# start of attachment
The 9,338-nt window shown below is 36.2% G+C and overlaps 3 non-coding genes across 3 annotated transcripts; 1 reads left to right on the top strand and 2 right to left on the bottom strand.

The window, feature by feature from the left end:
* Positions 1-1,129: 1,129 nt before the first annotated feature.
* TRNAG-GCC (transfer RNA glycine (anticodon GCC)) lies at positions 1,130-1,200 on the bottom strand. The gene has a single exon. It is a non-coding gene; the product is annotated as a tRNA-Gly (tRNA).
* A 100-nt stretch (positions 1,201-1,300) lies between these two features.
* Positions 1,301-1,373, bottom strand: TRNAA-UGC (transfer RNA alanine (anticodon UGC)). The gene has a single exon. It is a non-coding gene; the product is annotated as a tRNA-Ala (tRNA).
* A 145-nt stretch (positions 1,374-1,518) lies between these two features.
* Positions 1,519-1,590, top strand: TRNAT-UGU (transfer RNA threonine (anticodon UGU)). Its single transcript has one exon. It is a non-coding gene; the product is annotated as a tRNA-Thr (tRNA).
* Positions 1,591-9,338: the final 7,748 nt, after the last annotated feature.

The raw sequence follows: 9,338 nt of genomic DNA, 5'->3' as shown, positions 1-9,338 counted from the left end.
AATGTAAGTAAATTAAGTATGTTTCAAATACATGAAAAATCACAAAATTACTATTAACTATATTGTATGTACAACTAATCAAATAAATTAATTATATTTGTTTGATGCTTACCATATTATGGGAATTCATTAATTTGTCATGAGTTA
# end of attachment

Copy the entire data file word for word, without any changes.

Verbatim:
The 9,338-nt window shown below is 36.2% G+C and overlaps 3 non-coding genes across 3 annotated transcripts; 1 reads left to right on the top strand and 2 right to left on the bottom strand.

The window, feature by feature from the left end:
* Positions 1-1,129: 1,129 nt before the first annotated feature.
* TRNAG-GCC (transfer RNA glycine (anticodon GCC)) lies at positions 1,130-1,200 on the bottom strand. The gene has a single exon. It is a non-coding gene; the product is annotated as a tRNA-Gly (tRNA).
* A 100-nt stretch (positions 1,201-1,300) lies between these two features.
* Positions 1,301-1,373, bottom strand: TRNAA-UGC (transfer RNA alanine (anticodon UGC)). The gene has a single exon. It is a non-coding gene; the product is annotated as a tRNA-Ala (tRNA).
* A 145-nt stretch (positions 1,374-1,518) lies between these two features.
* Positions 1,519-1,590, top strand: TRNAT-UGU (transfer RNA threonine (anticodon UGU)). Its single transcript has one exon. It is a non-coding gene; the product is annotated as a tRNA-Thr (tRNA).
* Positions 1,591-9,338: the final 7,748 nt, after the last annotated feature.

The raw sequence follows: 9,338 nt of genomic DNA, 5'->3' as shown, positions 1-9,338 counted from the left end.
AATGTAAGTAAATTAAGTATGTTTCAAATACATGAAAAATCACAAAATTACTATTAACTATATTGTATGTACAACTAATCAAATAAATTAATTATATTTGTTTGATGCTTACCATATTATGGGAATTCATTAATTTGTCATGAGTTA